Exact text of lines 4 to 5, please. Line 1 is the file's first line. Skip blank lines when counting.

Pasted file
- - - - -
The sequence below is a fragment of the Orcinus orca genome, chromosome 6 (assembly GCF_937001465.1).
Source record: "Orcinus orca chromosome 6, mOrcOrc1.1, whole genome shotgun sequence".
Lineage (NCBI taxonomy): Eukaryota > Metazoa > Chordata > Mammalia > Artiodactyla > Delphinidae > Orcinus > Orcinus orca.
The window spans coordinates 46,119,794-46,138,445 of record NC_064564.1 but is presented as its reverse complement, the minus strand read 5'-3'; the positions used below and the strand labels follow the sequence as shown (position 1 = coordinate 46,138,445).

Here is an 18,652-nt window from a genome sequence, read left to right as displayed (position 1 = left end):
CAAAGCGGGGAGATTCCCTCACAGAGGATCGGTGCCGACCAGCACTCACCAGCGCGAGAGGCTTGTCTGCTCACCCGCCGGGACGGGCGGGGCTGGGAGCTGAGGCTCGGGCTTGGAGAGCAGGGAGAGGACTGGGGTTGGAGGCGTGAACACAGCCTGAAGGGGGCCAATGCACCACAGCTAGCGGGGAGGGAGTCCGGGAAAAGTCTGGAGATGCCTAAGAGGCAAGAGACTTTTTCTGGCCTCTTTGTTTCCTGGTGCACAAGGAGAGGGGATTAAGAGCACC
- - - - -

The window spans coordinates 46,119,794-46,138,445 of record NC_064564.1 but is presented as its reverse complement, the minus strand read 5'-3'; the positions used below and the strand labels follow the sequence as shown (position 1 = coordinate 46,138,445).

Here is an 18,652-nt window from a genome sequence, read left to right as displayed (position 1 = left end):